Date of Degree
PhD (Doctor of Philosophy)
We commonly attribute to states and other institutional organizations moral duties and obligations. For example, it is widely held that the state has a moral duty to protect its citizens from external threats and (more contentiously) it is claimed that it ought to positively promote the welfare of its members. When we focus on the surface grammar of such institutional duty-claims, we see that they seem to differ from individual duty-claims only with respect to the subject of the claim. Whereas an institutional duty-claim asserts that an institution (e.g., the state) has a duty to do some action a, an individual duty-claim asserts that a particular individual person has a duty to a. For example, we might claim that parents ought to protect their children, or that a particular person, Doe, ought to take better care of his child. Many scholars have argued or at least assumed that institutions are ultimately just collections of individuals, and hence institutional duty-claims can be analyzed in terms of claims about individuals' duties and obligations. Other scholars have rejected this reductive approach to institutional duty-claims as well as the individualist assumption upon which it is premised--viz., that institutions are nothing "over and above" individuals. Instead, it is argued that at least some institutional organizations are moral agents in their own right which have duties and obligations that are uniquely their own. According to this antireductive holist approach, at least some institutional duty-claims resist being analyzed into claims about individuals' duties and obligations. My aim in this dissertation is to clarify what is meant when we assert that the state (or some other institutional organization) has moral duties, and I do so by entering into dialogue with both the reductive individualist and antireductive holist views.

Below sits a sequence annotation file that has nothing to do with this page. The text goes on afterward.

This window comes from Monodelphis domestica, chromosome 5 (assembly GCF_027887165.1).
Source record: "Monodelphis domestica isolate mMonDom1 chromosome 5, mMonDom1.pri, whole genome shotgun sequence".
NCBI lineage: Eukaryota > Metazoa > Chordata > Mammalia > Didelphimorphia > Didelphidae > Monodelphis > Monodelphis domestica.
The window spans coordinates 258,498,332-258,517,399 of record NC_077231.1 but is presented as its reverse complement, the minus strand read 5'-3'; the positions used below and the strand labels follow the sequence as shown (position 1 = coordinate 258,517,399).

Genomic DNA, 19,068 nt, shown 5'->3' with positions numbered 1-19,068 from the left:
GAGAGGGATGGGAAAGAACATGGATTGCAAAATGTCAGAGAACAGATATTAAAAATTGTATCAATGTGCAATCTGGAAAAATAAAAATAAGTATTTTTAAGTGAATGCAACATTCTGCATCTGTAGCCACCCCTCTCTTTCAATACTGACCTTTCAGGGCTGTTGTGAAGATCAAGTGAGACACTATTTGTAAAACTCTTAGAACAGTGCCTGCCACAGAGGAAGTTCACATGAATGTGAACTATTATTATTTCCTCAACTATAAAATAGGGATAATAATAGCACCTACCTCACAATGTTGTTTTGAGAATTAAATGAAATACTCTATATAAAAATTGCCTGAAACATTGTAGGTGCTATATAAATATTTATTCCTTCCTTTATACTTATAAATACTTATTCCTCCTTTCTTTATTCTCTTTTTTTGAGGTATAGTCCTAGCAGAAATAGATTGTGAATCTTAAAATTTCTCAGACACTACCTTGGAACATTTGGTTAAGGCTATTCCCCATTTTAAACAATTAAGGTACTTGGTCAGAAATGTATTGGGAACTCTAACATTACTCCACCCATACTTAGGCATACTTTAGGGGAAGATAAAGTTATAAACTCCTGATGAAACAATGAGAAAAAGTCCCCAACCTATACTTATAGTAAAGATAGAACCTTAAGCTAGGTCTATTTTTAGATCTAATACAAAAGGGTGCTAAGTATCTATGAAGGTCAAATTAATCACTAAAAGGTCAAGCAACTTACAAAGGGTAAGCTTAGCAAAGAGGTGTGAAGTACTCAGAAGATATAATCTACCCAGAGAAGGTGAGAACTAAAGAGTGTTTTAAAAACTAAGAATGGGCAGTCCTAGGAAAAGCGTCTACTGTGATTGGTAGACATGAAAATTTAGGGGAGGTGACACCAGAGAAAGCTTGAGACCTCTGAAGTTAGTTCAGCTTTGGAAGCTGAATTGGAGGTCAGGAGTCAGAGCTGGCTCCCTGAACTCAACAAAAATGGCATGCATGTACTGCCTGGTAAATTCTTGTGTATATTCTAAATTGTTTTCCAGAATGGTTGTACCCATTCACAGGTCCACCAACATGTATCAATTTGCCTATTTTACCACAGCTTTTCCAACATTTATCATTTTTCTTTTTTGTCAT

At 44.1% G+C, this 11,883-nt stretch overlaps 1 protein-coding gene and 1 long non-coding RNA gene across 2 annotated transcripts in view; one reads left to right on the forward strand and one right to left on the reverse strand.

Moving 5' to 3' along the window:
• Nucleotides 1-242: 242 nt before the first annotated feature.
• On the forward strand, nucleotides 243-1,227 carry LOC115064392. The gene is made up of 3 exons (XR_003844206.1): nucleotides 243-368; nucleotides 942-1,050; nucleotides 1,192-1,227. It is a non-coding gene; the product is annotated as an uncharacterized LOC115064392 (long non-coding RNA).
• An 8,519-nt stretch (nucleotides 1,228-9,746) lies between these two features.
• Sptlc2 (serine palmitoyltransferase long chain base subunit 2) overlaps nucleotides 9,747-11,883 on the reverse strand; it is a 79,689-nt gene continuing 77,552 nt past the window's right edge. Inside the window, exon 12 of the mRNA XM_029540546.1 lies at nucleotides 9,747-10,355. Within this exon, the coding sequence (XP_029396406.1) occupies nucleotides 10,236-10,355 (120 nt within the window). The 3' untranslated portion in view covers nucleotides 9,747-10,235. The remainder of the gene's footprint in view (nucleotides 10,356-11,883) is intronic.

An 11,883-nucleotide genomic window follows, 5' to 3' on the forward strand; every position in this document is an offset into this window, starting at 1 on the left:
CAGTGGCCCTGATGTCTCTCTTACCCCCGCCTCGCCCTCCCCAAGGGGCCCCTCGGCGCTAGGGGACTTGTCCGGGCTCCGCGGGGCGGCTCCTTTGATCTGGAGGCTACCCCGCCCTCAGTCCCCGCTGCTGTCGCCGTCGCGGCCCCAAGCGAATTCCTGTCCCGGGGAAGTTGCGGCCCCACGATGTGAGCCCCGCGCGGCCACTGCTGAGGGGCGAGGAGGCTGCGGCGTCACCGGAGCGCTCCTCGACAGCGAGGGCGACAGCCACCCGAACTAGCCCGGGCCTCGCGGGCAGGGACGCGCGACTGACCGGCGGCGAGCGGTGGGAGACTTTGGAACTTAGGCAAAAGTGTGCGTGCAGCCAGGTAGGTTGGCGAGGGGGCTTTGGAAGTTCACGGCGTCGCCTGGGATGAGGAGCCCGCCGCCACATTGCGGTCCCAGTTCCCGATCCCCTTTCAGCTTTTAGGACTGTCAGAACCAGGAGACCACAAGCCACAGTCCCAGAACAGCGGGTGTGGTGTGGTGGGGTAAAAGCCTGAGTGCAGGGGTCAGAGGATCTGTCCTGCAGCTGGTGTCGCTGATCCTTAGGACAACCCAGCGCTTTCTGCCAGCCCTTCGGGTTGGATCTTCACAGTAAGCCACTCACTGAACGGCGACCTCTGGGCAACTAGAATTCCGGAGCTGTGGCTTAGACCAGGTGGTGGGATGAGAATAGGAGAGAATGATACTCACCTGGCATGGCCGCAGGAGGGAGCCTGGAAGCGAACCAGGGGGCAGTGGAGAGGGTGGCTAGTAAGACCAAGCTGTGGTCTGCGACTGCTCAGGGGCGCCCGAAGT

In Chapter One I situate and motivate my project by reference to two well-known debates in which claims about the state's duties play an inescapably central role; viz., the debate concerning the propriety of using so-called "enhanced interrogation techniques" in the War on Terror and the debate surrounding the most recent reforms to the health care system here in the United States. Since my aim is to shed light on the meaning of and truth-makers for institutional duty-claims, I devote Chapter Two to the task of clarifying what we mean and imply when we advance duty-claims in what we may assume to be paradigmatic circumstances: namely, those circumstances in which an individual is said to have a duty to do something or another. I then frame the further investigation into the meaning and significance of institutional duty-claims as one which has the aim of revealing whether the phrase 'has a duty' has a univocal, analogous, or equivocal signification across institutional and individual contexts.
In Chapter Three I take up the task of characterizing and distinguishing the relevant reductive individualist and antireductive holist viewpoints, considering both historically significant and contemporary versions of each. In Chapter Four I present and critically evaluate a rather influential argument in favor of institutional moral agency, which, if true, would vindicate the antireductive holist approach. I conclude that chapter by arguing that, contrary to the claims made by those who defend institutional agency, we are unjustified in believing that institutions possess those properties requisite for moral agency. Having set aside what I take to be a "best-case" for an antireductive holism, I turn, in Chapter Five, to the task of making plausible the reductive individualist approach. In doing so, I propose that some institutional duty-claims actually resist reduction to claims about individuals' duties and that such claims are thus better understood as claims about the extrinsic value of an institutional arrangement.
vii, 170 pages
Includes bibliographical references (pages 162-171).
Copyright 2012 Christoffer Spencer Lammer-Heindel